An overview of recruitment patterns of roach Rutilus rutilus (L.) between 1969 and 2001 in the rivers of England and their influence on population abundance

This source preferred by Robert Britton

Authors: Britton, J.R., Axford, S.N., Cowx, I.G. and Frear, P.A.

http://psjc.icm.edu.pl/psjc/cgi-bin/getdoc.cgi?AAAA012434

Journal: Ecohydrology & Hydrobiology

Volume: 4

Pages: 91-102

ISSN: 1642-3593

Annual roach recruitment success was variable in the rivers of England between 1969 and 2001. Spatial and temporal patterns revealed common phases of weak and strong recruitment. Strong recruitment periods were 1975/77, 1983/85, 1989/90 and 1995/96. The recruitment mechanism appeared to be climate driven, with temperature and discharge the major variables in determining the recruitment strength of a cohort. The key phase appeared to be during the first year of life of the cohort and in particular during critical periods in their growth year when susceptibility to displacement by increased discharge was determined by their actual body length.

The recruitment pattern produced a similar numerical population abundance trend, with increased abundance following the successful recruitment of a strong year class. This was in contrast to biomass, which was relatively stable.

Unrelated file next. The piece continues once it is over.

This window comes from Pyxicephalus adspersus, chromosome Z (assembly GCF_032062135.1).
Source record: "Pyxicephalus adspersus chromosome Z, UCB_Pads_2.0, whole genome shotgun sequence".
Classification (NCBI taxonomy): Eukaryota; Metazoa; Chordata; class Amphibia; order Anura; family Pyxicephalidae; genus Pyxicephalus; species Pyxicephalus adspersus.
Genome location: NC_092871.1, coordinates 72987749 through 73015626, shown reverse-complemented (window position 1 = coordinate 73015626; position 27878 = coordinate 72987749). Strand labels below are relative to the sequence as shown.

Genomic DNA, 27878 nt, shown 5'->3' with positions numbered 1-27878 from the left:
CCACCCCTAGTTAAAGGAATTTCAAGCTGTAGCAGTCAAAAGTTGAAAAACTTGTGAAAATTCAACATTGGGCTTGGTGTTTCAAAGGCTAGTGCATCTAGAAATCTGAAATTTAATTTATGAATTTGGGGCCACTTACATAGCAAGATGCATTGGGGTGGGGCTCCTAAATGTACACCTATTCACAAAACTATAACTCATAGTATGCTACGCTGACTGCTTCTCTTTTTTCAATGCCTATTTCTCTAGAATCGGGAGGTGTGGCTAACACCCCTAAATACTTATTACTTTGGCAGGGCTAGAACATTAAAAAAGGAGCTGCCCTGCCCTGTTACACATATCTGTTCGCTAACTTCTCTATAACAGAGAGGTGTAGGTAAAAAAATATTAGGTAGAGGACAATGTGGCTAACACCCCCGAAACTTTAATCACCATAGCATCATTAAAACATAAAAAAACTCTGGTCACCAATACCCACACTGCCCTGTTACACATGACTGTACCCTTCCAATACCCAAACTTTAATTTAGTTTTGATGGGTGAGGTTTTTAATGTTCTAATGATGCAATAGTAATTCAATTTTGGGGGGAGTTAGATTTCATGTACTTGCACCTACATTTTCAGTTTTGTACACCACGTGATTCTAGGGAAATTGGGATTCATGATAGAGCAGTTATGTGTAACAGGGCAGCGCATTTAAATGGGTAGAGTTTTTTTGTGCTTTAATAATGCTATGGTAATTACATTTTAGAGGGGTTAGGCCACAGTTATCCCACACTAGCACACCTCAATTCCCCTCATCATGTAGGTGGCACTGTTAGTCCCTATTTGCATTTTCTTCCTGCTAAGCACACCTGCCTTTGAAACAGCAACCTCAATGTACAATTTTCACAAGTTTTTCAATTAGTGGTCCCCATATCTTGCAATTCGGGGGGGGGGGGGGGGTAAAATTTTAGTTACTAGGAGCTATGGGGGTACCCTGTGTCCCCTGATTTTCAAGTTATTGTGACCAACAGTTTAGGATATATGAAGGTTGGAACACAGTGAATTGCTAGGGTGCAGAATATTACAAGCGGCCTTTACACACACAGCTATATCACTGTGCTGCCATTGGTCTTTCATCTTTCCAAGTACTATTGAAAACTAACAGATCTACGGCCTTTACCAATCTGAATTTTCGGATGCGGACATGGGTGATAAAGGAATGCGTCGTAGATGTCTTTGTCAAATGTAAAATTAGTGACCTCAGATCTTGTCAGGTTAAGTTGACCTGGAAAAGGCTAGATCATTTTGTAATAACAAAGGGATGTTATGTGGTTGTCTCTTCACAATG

This data was imported from Scopus:

Authors: Britton, J.R., Cowx, I.G., Axford, S.N. and Frear, P.A.

Journal: Ecohydrology and Hydrobiology

Volume: 4

Issue: 2

Pages: 91-102

ISSN: 1642-3593

Annual roach recruitment success was variable in the rivers of England between 1969 and 2001. Spatial and temporal patterns revealed common phases of weak and strong recruitment. Strong recruitment periods were 1975/77, 1983/85, 1989/90 and 1995/96. The recruitment mechanism appeared to be climate driven, with temperature and discharge the major variables in determining the recruitment strength of a cohort. The key phase appeared to be during the first year of life of the cohort and, in particular, during critical periods in their growth year when susceptibility to displacement by increased discharge was determined by their actual body length. The recruitment pattern produced a similar numerical population abundance trend, with increased abundance following the successful recruitment of a strong year class. This was in contrast to biomass, which was relatively stable.

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